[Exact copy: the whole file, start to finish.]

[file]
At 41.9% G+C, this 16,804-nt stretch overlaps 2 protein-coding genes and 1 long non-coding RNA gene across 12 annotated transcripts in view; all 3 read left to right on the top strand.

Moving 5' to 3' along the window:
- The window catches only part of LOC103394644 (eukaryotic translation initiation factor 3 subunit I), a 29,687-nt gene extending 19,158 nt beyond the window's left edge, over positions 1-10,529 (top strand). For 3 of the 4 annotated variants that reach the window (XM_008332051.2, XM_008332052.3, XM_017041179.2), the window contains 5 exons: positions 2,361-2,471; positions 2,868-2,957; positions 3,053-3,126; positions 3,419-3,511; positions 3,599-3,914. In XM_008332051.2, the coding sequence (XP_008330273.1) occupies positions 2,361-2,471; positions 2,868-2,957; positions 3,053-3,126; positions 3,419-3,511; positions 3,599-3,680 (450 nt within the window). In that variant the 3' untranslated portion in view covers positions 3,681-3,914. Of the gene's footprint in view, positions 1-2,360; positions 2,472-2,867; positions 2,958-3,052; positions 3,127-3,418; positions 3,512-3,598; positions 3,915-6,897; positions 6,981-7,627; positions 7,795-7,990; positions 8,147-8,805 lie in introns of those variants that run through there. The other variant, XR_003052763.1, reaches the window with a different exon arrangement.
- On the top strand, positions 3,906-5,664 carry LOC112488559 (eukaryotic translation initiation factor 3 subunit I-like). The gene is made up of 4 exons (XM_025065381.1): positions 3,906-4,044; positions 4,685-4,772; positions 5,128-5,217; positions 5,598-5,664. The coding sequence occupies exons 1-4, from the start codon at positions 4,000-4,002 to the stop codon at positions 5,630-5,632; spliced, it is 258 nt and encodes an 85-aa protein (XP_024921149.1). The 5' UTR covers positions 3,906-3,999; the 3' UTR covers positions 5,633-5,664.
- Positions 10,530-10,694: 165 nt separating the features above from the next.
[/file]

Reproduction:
At 41.9% G+C, this 16,804-nt stretch overlaps 2 protein-coding genes and 1 long non-coding RNA gene across 12 annotated transcripts in view; all 3 read left to right on the top strand.

Moving 5' to 3' along the window:
- The window catches only part of LOC103394644 (eukaryotic translation initiation factor 3 subunit I), a 29,687-nt gene extending 19,158 nt beyond the window's left edge, over positions 1-10,529 (top strand). For 3 of the 4 annotated variants that reach the window (XM_008332051.2, XM_008332052.3, XM_017041179.2), the window contains 5 exons: positions 2,361-2,471; positions 2,868-2,957; positions 3,053-3,126; positions 3,419-3,511; positions 3,599-3,914. In XM_008332051.2, the coding sequence (XP_008330273.1) occupies positions 2,361-2,471; positions 2,868-2,957; positions 3,053-3,126; positions 3,419-3,511; positions 3,599-3,680 (450 nt within the window). In that variant the 3' untranslated portion in view covers positions 3,681-3,914. Of the gene's footprint in view, positions 1-2,360; positions 2,472-2,867; positions 2,958-3,052; positions 3,127-3,418; positions 3,512-3,598; positions 3,915-6,897; positions 6,981-7,627; positions 7,795-7,990; positions 8,147-8,805 lie in introns of those variants that run through there. The other variant, XR_003052763.1, reaches the window with a different exon arrangement.
- On the top strand, positions 3,906-5,664 carry LOC112488559 (eukaryotic translation initiation factor 3 subunit I-like). The gene is made up of 4 exons (XM_025065381.1): positions 3,906-4,044; positions 4,685-4,772; positions 5,128-5,217; positions 5,598-5,664. The coding sequence occupies exons 1-4, from the start codon at positions 4,000-4,002 to the stop codon at positions 5,630-5,632; spliced, it is 258 nt and encodes an 85-aa protein (XP_024921149.1). The 5' UTR covers positions 3,906-3,999; the 3' UTR covers positions 5,633-5,664.
- Positions 10,530-10,694: 165 nt separating the features above from the next.